- Centering prayer— Pray for illumination, “Lord, open my heart and mind by the power of the Holy Spirit,” and remain in silence.
- Read slowly, keeping any words or phrase that come to your mind, and mark on them.
- Close eyes and meditate on what you read.
- Take a note if you have question, inspiration.
Read Daniel 5
Belshazzar was a viceroy in Babylon while his father, Nabonidus, the last Neo-Babylonian emperor was absent in Teima. His profanation of the temple vessels assumes king Nebuchadnezzar’s plunder from Jerusalem Temple during his invasion. (1:2). Great feast probably meant a state banquet, involving great amount of wine and libations poured to local deities during Babylonian New Year festival.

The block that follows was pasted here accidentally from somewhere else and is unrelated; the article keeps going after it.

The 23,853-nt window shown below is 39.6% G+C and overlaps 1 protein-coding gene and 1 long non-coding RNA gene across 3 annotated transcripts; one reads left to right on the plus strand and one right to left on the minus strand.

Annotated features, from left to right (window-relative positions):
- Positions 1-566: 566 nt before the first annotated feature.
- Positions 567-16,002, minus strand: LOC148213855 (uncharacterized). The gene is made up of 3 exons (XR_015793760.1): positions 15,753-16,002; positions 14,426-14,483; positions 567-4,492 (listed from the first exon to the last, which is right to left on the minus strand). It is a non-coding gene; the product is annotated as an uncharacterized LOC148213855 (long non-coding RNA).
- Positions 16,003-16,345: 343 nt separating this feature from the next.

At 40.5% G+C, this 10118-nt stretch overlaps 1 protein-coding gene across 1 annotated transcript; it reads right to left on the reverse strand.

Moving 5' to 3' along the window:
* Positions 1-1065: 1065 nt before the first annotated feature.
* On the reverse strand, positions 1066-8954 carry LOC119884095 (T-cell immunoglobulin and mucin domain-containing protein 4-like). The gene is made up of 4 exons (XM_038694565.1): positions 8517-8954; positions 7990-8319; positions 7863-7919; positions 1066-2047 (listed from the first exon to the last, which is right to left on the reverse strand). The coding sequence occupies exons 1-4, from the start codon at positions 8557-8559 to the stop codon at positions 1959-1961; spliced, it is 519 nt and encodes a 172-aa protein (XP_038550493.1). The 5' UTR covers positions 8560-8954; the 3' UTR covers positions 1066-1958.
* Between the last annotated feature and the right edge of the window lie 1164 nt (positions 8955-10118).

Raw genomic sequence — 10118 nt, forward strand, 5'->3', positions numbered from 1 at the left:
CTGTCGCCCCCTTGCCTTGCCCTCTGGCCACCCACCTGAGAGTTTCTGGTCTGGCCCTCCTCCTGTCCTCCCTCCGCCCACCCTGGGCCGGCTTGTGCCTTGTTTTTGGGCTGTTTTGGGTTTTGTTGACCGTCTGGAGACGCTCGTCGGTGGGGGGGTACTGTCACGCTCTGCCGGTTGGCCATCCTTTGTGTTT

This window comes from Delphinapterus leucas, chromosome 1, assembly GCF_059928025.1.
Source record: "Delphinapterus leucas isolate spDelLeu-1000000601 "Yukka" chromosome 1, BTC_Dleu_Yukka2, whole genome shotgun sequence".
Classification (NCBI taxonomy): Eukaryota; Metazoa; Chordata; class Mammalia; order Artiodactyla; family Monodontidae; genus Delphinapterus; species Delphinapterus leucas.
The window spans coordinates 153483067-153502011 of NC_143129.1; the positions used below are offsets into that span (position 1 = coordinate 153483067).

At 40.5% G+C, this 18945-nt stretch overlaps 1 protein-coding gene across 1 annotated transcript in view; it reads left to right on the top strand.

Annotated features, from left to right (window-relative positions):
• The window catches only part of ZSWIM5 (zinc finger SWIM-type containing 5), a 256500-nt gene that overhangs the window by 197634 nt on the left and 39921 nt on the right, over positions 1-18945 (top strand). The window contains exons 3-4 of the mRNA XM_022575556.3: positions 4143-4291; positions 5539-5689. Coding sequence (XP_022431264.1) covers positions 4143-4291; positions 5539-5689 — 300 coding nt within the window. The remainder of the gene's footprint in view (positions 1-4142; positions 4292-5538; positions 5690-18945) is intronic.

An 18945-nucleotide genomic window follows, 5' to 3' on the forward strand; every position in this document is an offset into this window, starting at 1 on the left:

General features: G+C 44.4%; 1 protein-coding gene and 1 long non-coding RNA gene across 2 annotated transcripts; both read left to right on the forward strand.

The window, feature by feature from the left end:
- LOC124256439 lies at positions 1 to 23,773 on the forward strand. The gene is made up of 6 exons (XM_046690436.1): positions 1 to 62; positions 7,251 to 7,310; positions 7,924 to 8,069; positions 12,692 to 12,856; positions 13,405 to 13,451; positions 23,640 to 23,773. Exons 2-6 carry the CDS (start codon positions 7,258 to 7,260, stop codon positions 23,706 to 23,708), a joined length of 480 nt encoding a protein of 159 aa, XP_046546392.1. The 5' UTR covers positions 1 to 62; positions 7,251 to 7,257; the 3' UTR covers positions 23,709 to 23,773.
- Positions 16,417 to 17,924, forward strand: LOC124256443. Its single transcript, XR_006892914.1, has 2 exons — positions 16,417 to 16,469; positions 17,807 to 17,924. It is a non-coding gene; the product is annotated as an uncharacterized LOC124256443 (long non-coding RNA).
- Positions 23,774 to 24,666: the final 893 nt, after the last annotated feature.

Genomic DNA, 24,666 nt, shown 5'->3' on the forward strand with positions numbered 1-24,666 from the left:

Daniel was taken to the royal court to interpret Belshazzar’s dream. Unlike the other interpretation of the dream in chapter 1-6, Belshazzar’s Feast did not end with the king’s conversion and doxology for God, but with his death.
Daniel confronted with Belshazzar, his hardened heart, pride, arrogant, even though he knew about king Nebuchadnezzar’s dream. Daniel’s interpretation was a prophetic voice of what would happen to Belshazzar and his nation.
Daniel’s interpretation was allegorical in that it referred to monetary units or weights, Mene meaning mina, Tekel meaning shekel, and Parsin meaning half mina. And his interpretation was also passive participles, “numbered,” “weighed,” and “divided,” symbols of the last Babylonian kings. The Babylonian kingdom will be numbered, weighed, and divided, and will fall to Medes and Persia. Later Babylonian Empire was defeated by the Persian king Cyrus.
1. What does this passage tell you about God?
2. What does this passage tell you about people.?
3. What does this passage tell you about yourself and God’s will for you?